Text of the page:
For years now I have been telling customers that I would be adding axes to my site in the near future, well finally that day has arrived! When the next round of orders come up there will be a carving axe head available to buy.
I have finally refined the design to a point that I am confident that I will not suddenly feel the need to change it, I do love to tweak designs like this, but after at least a couple of years of trialling the many prototypes I am happy with where I have got to. Less visibly I have trialled different steels and heat treatments and am pleased with what I have come up with. Importantly I have refined the production process so that I can consistently make the heads the same, I don’t want to be listing individual heads, I expect to be within 25g of the target weight and 1/4″ in measurements. Apologies for the mash-up of metric and imperial- I always think of edge lengths in inches, but final weights in grams. Still I have customers in Europe and the States so it seems appropriate.
A satisfying by product of forging accurately to size is that the initial blank of round bar I start from looks improbably small.
These heads will have an edge length of 6″ ( measured along the cutting edge – is about 5 3/4″ as the crow flies) They will be symmetrically flat ground, the steel and heat treat I am using will hold an edge at 29deg which is much finer than standard axe grinds, they tend to be a fair bit over 30deg. The tips at heel and toe are fine, they will stand up to sensible use but are not designed to be used to pry with, these are carving axes and these tips are for getting into and out of concave cuts. I prefer to think of these heads as a ‘knife on a stick’, albeit much prettier hopefully, rather than a jack of all trades tool. I have made the throat quite narrow as I like the dramatic ‘Viking’ look this gives, I have however left it a bit thicker than normal to be sure that strength is maintained, you can see this in the profile picture at the bottom of the page.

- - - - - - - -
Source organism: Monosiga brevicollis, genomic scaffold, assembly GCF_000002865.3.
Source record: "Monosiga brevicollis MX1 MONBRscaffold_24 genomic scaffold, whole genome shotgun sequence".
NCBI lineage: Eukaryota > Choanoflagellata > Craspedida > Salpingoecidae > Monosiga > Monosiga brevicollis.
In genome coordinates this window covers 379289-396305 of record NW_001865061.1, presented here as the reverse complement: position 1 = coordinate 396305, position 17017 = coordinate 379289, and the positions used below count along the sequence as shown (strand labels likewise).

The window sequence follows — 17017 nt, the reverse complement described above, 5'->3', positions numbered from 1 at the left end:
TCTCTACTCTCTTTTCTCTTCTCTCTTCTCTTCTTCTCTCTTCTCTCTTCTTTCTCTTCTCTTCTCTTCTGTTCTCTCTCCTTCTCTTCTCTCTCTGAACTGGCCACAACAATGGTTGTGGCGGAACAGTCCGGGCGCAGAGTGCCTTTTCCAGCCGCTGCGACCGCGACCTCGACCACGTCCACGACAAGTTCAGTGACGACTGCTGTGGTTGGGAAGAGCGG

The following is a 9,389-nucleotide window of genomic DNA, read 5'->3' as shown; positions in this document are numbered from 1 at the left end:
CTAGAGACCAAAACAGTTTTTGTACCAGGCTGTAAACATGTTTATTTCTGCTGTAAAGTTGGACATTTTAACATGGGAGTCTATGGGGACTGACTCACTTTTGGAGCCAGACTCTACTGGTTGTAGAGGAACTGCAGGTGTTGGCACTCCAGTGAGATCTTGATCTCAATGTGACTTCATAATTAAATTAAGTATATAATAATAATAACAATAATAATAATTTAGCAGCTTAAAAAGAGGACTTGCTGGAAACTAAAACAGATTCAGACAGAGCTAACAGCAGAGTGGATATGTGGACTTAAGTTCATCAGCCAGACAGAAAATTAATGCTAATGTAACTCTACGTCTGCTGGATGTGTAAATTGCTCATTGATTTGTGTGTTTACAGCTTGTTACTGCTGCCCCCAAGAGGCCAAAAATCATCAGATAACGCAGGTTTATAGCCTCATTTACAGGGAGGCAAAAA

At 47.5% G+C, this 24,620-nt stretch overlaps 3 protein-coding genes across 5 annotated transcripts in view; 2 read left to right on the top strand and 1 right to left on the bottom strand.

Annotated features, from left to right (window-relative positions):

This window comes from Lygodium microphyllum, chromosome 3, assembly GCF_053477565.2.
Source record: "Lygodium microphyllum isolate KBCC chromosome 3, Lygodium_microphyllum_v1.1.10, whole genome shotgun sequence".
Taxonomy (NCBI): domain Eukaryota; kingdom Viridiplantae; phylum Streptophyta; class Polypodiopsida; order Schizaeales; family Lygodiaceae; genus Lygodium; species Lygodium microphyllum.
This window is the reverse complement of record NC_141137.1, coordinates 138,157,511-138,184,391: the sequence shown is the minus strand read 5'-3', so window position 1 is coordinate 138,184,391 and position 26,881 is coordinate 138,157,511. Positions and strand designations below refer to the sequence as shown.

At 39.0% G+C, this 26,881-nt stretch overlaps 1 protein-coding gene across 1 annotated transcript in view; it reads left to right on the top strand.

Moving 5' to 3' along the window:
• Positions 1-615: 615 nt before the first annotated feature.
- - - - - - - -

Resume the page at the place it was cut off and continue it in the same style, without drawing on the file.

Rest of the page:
The toe is quite pronounced but due to the long cutting edge this is balanced out by the large beard, it makes for an agile head that will shape well but still have enough edge length for planing cuts, the edge is pretty straight which aids both the planing cuts and the more extreme tips. The weight at 650 is fairly heavy for a carving axe- not far off a GB carver but, but it is certainly not excessive. I may well introduce a scaled down version around 500g
I have put some subtle decoration on the heads, as I mentioned at least a year ago part of the rationale behind this was to reinforce the point that these are not heads bashed out at speed but works I have poured a lot of effort and care into, I enjoy making them and don’t want them to become a huge part of my production schedule. If they do the frisson of excitement I get from an axe making week coming up will be lost. And it was such fun that I went ahead on the dates that I had marked on my calender despite them coinciding with the hottest days of the year- the workshop has never been so hot, which was challenging. I also spent some of this week making the fourth prototype for a larger head that I hope to put into production next, but currently I am struggling to make them using the techniques that I want to at a speed that will make them commercially viable.
I should also say that whilst the carving head may seem expensive at £210 it is from my point of view under priced, I still take too long over them. I could make them quicker but there are so many tweaks and refinements that I feel are necessary to make these the best Axes I have ever made. My hope is that with practice I will speed up to a point that they do become worth making financially, they are fantastic heads and I enjoy forging them, but if I only made these heads I would struggle to stay afloat. So I will put these up in the next round of back orders, will be really informative seeing how many are ordered. When they have been made and posted out I will then take stock and see if it will be possible to repeat next month. I certainly hope so.